By Ibrahim Shuaibu
KANO, Nigeria (Reuters) - Gunmen opened fire on worshippers at a mosque near northern Nigeria's main city of Kano, killing three of them and wounding 12 as they prayed, witnesses and police said on Wednesday.
Islamist insurgent group Boko Haram is active in Kano, Nigeria's second biggest city and relic of a medieval Islamic empire that thrived for centuries on trade routes crossing the Sahara to the Mediterranean coast.
The militants see anyone who does not follow their austere brand of Islam as apostates and have assassinated Muslim clerics who oppose them. They often target the security forces or Christians, but they have attacked mosques in the past.
Police spokesman Musa Majiya declined to speculate on who was behind Tuesday night's attack in Kwankwaso village, about 30 km from Kano and home of Kano state governor Rabi'u Musa Kwankwaso. Criminal gangs also operate in the area.
"We were inside the mosque praying when we heard gunshots just as we were almost finishing the prayer," witness Adamu Inuwa said, speaking by telephone from a hospital bed where he was nursing a gunshot wound.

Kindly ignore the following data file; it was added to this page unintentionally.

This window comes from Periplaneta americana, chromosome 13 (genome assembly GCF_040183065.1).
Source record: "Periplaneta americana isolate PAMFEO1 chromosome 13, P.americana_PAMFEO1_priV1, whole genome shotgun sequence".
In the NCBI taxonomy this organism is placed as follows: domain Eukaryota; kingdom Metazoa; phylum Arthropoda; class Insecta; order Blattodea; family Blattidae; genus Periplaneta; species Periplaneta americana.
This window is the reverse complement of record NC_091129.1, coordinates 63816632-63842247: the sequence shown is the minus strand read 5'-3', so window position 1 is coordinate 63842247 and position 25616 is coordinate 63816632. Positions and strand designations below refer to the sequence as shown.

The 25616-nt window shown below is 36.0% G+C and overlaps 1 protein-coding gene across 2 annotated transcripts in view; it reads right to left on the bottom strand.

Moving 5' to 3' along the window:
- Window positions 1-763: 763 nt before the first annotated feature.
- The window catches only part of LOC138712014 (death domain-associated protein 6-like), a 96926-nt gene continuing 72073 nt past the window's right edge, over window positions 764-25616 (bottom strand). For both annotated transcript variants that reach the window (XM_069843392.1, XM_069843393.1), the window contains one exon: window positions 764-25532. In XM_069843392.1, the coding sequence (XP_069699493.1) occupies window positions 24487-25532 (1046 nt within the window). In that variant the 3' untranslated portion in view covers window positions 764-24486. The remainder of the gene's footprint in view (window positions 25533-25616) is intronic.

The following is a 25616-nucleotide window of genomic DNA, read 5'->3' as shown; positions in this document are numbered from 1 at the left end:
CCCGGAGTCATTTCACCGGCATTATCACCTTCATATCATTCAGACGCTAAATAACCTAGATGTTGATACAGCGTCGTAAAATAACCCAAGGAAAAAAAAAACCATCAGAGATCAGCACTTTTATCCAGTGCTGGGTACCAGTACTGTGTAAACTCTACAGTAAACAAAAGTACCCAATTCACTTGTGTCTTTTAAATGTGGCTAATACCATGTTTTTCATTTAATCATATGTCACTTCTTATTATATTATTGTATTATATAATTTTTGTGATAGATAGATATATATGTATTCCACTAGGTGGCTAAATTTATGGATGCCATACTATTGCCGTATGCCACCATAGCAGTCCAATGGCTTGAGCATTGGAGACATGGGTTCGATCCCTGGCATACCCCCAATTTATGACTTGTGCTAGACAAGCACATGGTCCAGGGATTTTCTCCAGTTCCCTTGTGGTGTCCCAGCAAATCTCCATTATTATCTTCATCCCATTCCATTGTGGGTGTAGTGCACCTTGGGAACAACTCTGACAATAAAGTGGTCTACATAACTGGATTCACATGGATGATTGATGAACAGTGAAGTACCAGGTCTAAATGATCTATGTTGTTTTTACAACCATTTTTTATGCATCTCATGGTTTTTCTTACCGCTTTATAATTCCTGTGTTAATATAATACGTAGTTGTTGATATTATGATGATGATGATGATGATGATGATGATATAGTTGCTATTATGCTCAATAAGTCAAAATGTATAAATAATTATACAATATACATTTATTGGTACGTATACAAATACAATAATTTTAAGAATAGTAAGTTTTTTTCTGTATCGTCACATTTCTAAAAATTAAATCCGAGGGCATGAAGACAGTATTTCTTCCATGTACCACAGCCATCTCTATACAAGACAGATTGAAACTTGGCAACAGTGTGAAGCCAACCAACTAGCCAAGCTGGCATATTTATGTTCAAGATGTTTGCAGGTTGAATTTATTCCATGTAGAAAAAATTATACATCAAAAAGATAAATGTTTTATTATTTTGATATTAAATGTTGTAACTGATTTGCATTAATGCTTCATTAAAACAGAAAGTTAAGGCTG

"It was terrible. They were shouting 'Allah akbar' (God is Greatest) and shooting sporadically everywhere. I escaped through the fence."
Boko Haram has fought for the past four years to carve a breakaway Islamist state out of majority Muslim northern Nigeria, and is now the gravest security threat to Africa's top energy producer.
They have killed thousands since launching an uprising in 2009 - the vast majority Muslims - and an offensive President Goodluck Jonathan ordered in May last year has so far failed to quell them.
But there is also a patchwork of criminal gangs loosely associated with the rebels who take advantage of northern Nigeria's security vacuum to rob and kill.
Some are connected to local politicians.
"I don't know why Boko Haram would attack the hometown of the state governor," said the governor's special assistant Suleiman Iliya, pointing out that the governor defected to the opposition last month. "I think maybe the attack was political."
Political violence is expected to increase this year, ahead of closely fought presidential and regional elections in 2015.